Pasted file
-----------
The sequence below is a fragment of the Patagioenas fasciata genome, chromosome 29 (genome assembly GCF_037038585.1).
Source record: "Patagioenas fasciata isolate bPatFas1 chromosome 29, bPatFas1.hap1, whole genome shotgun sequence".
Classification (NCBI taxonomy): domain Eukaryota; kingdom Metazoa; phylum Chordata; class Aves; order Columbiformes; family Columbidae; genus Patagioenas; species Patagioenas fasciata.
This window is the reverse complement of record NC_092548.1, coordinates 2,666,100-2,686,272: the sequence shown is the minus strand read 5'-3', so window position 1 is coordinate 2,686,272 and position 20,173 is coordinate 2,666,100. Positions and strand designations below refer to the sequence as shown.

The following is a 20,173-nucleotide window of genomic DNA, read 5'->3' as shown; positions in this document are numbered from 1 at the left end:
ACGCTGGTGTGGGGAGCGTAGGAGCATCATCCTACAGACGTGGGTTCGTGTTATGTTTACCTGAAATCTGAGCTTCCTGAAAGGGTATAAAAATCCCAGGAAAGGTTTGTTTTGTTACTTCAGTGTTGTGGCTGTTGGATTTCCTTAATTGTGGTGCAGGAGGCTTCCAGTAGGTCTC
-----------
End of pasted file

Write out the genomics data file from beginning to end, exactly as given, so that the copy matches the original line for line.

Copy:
The sequence below is a fragment of the Patagioenas fasciata genome, chromosome 29 (genome assembly GCF_037038585.1).
Source record: "Patagioenas fasciata isolate bPatFas1 chromosome 29, bPatFas1.hap1, whole genome shotgun sequence".
Classification (NCBI taxonomy): domain Eukaryota; kingdom Metazoa; phylum Chordata; class Aves; order Columbiformes; family Columbidae; genus Patagioenas; species Patagioenas fasciata.
This window is the reverse complement of record NC_092548.1, coordinates 2,666,100-2,686,272: the sequence shown is the minus strand read 5'-3', so window position 1 is coordinate 2,686,272 and position 20,173 is coordinate 2,666,100. Positions and strand designations below refer to the sequence as shown.

The following is a 20,173-nucleotide window of genomic DNA, read 5'->3' as shown; positions in this document are numbered from 1 at the left end:
ACGCTGGTGTGGGGAGCGTAGGAGCATCATCCTACAGACGTGGGTTCGTGTTATGTTTACCTGAAATCTGAGCTTCCTGAAAGGGTATAAAAATCCCAGGAAAGGTTTGTTTTGTTACTTCAGTGTTGTGGCTGTTGGATTTCCTTAATTGTGGTGCAGGAGGCTTCCAGTAGGTCTC